Meanwhile, UConn has resumed its seemingly invincible run through the women’s tournament. Which is why I suspect the NCAA prevailed upon it to throw its Final Four game against Mississippi State last year just to manufacture suspense. Trust me, it’s no stretch to suspect the NCAA Board of Governors of orchestrating such venal contrivance.

Boston Globe columnist [Dan Shaughnessy] said the Huskies ‘are killing the women’s game’ by being too dominant. …

‘Watch? No thanks.’

(FOX Sports, March 28, 2016)

Another championship last year would have meant a five-peat for UConn – a feat no men’s team has come close to matching in the modern era. That, in turn, would have made a six-peat feat a foregone conclusion this year, which (given the NCAA’s mercenary interests) would have diminished what little coverage the media usually accord the women’s tournament.

Mind you, if any men’s team were as dominant as this women’s team, the media would be covering that men’s team the way they used to cover Tiger Woods. To be fair, the media do not even highlight UConn’s dominance the way they highlight Serena Williams’. But I digress …

I have hailed the UConn women in many commentaries over the years. And I have never failed to decry the yawns that continually greeted their milestone accomplishments.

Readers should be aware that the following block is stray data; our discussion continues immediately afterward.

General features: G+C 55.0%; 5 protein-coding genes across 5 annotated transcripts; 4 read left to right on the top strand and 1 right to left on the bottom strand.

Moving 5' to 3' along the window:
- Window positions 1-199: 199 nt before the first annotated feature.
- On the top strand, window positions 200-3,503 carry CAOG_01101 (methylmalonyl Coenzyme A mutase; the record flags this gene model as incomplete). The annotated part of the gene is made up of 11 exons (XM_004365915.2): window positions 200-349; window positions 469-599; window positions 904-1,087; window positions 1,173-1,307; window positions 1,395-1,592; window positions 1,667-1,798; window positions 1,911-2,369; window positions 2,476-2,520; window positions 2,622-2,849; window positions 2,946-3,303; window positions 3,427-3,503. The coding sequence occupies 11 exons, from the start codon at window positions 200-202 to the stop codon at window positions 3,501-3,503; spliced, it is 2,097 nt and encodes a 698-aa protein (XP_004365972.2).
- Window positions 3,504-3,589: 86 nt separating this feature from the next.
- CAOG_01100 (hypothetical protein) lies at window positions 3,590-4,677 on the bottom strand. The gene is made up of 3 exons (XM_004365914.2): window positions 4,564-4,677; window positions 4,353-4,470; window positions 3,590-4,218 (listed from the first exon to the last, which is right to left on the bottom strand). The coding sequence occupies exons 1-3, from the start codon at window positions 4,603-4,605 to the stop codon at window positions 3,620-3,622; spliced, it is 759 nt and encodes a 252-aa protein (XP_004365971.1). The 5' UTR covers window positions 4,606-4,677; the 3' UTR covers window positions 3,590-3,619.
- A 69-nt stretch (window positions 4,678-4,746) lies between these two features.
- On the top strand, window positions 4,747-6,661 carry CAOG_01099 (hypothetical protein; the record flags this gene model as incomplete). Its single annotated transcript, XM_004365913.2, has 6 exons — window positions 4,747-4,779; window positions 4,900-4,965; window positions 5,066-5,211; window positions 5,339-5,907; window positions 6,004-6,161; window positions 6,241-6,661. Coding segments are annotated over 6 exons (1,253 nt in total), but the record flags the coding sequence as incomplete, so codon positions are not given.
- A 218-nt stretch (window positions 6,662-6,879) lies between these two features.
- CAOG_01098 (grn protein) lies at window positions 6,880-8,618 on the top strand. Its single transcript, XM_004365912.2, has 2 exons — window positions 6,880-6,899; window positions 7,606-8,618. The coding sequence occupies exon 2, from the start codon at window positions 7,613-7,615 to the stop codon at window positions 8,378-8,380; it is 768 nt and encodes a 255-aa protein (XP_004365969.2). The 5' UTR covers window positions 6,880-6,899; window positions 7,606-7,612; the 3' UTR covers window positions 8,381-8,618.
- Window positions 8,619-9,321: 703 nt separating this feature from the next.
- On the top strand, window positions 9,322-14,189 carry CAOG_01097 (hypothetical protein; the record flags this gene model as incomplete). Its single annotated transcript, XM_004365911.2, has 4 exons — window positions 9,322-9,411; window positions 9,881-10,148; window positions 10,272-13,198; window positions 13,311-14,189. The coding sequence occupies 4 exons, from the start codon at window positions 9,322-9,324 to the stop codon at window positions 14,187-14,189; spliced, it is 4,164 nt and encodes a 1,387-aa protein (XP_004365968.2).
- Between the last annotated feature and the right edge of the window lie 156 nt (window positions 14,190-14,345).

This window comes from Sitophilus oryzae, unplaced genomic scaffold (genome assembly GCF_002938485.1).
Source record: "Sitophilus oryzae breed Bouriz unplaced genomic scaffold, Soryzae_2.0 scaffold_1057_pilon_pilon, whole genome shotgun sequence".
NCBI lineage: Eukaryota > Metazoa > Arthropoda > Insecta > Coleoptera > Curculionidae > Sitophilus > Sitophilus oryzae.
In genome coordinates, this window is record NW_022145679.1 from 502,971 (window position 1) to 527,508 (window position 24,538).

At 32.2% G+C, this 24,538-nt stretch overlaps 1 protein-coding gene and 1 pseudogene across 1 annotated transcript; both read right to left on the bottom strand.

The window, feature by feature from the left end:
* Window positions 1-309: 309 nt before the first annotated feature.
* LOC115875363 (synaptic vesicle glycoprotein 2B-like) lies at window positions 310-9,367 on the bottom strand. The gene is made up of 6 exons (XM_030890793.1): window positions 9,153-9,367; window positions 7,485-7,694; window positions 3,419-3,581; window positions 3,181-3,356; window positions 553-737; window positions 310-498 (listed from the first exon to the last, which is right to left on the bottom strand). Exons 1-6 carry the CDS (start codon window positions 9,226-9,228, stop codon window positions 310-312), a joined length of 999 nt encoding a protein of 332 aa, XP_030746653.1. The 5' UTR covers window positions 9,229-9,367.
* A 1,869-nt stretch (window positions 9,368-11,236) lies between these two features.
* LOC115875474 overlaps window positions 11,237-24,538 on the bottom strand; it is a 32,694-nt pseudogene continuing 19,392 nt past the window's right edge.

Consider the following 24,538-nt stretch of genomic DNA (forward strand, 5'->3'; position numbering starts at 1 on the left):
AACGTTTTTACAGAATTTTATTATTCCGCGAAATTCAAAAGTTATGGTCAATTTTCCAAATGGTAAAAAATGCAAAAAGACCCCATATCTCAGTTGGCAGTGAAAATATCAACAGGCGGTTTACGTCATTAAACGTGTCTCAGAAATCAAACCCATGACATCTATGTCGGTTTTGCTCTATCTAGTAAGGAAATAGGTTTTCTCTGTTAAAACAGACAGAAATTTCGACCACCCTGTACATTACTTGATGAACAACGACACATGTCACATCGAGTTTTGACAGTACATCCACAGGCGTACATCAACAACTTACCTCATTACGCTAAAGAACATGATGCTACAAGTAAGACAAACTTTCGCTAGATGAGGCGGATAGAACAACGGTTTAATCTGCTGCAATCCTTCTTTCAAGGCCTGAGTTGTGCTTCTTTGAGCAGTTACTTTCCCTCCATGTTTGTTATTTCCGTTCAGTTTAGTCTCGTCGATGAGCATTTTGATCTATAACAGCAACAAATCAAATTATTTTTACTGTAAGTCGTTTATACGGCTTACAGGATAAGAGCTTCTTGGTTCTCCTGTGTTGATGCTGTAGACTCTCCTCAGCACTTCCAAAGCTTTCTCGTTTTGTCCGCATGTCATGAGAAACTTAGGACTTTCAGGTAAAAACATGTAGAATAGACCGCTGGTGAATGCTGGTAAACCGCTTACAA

Unfortunately, what I wrote in this regard — in “UConn Routs Louisville to Win NCAA (Women’s) Championship,” April 8, 2009 — remains as relevant today as it was when I wrote it nine years ago.


Instead of commanding network coverage in primetime like the men’s championship, the women’s was relegated to cable last night, which guaranteed only a fraction of the viewership. TV executives wonder why they can’t get better ratings for the fledgling women’s professional league — the WNBA. Well, it might have something to do with the way they keep dissing women’s college Basketball in this fashion.

Moreover, what does this disparate coverage say to female college athletes, as well as to young girls, who we encourage to have the same interest in sports as young boys? Frankly, it says that chauvinism, sexism, and discrimination against women in sports not only still exist but are blithely tolerated.


Sure enough, you probably know more about Sister Jean than any women’s team.